And they not only recognize it, but they soon realize that it is often the candidates from the small towns, the blue-collar kids, who have already proved that they can work hard and have what it takes to succeed in college, in jobs, and in life, who are often the better candidates.

You must continue to work hard. I’m a tenure track professor at a Big Ten research university, The University of Iowa, and I regularly admit that I’m not the smartest person at the university. I’m not even the smartest person in my department. But I make absolutely sure that no one will ever, ever outwork me.

Now, I’m also not going to say, “You can be anything you want to be,” because to be honest, it’s not true. Some of you cannot and will not be certain things, just like I cannot, and will not ever dunk a basketball.

But while you can’t “be anything you want to be”, you can be many things that you might think are out of your reach right now. Just because you didn’t do well in math doesn’t mean that you won’t get the hang of it two years from now, and become an engineer. Just because you didn’t have a lot of friends in high school doesn’t mean that you won’t have many, good, real friends in college. Just because you didn’t go on a lot of dates in high school doesn’t mean you won’t find a wonderful partner and live a happy life. And just because you use a wheelchair to get around doesn’t mean you can’t be voted Prom King! Where is Lucio Garcia anyway?

So while you can’t do anything, you should still dream big, set lofty, but attainable, incremental goals, and continue to prepare yourself for success.

Because you live in a magic time in history, and in a place where many, many things are possible. And what you can’t see at this moment is that a series of events is about to unfold in each of your lives, and a number of opportunities are about to present themselves to you. And while you have no way of knowing what they will be, or when they will occur, what you can do is put yourselves in the best possible position to be ready for when those opportunities arise.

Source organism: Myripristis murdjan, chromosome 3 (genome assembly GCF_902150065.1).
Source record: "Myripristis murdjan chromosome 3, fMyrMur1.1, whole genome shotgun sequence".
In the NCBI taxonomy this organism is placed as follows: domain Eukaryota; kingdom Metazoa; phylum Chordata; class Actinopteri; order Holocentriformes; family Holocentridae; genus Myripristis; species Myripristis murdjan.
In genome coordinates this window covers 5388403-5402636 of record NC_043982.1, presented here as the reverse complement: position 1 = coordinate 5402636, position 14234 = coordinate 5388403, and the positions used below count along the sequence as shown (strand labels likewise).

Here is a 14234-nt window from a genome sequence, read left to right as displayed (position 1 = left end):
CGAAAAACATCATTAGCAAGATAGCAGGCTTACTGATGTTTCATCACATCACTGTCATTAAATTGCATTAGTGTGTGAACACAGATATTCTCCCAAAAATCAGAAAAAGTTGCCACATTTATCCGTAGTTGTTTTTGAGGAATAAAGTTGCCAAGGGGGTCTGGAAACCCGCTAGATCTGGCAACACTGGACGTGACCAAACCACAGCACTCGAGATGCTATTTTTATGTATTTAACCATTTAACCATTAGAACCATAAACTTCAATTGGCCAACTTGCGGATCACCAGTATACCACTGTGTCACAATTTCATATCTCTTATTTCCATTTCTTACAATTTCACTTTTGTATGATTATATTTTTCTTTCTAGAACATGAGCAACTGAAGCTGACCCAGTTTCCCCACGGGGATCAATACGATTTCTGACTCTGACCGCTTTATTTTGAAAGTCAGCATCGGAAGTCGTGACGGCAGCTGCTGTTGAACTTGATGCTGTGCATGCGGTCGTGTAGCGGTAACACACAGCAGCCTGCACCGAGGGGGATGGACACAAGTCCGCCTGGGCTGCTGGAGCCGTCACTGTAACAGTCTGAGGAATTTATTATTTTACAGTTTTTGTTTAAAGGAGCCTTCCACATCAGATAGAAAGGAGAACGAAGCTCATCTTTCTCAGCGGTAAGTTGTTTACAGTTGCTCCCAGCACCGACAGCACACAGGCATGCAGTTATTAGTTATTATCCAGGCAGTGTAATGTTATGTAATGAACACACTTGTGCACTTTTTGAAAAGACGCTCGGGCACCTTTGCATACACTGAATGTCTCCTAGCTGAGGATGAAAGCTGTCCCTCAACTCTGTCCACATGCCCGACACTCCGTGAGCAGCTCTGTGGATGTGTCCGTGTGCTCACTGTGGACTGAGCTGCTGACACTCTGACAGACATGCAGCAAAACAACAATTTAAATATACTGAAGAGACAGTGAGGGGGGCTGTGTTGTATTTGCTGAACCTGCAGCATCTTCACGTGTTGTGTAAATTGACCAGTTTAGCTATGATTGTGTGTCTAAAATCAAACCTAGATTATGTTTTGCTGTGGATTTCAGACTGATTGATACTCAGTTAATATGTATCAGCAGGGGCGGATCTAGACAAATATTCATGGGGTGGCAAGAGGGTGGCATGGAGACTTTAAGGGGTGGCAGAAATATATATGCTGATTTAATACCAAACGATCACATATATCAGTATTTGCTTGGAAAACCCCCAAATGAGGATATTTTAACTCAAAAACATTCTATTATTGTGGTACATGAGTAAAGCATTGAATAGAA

You have already taken the first step; you have completed the necessary requirements to graduate from Madera South High School, and if I might add, the best high school in Madera!

But graduation from Madera South is not the end of your journey as a Stallion, it is just the beginning, because like me, you will take what you have learned here in Madera, along with the friends and relationships you have made, and you will work even harder to make your goals a reality, beginning today.

Well…maybe tomorrow, because tonight—tonight, we celebrate!

So be proud that you grew up in Madera. And be proud that you are a graduate of Madera South High School. Never forget the work you had to do to make it this far, and use this taste of success you experience tonight as incentive and motivation for your next great adventure.

Congratulations to all of you!

Have fun and be safe tonight!

And then there’s this: FRESNO is Forbes’ Dirtiest City in America for 2012

Fresno, CA. Forbes Magazine's 2012

Fresno, CA. Forbes Magazine’s 2012 “Dirtiest City in America”

Just when you thought all my family and friends back in California’s San Joaquin Valley had it rough enough, there’s this:

Forbes Magazine has named the FRESNO-MADERA metropolitan area the dirtiest city in America.

The booby prize this year for Dirtiest City in America goes to Fresno, California. This Central Valley city suffers some of the worst air in the nation, and a water supply so degraded that the city used to tell pregnant women not to drink from the tap. Fresno epitomizes the environmental challenges of the Golden State.

A bright spot in the pollution landscape is that according to this EPA report, America’s air quality has generally been getting better. Cars and trucks are more efficient, fuel blends are cleaner, and coal-fired power plants have been forced to install air-scrubbing technology.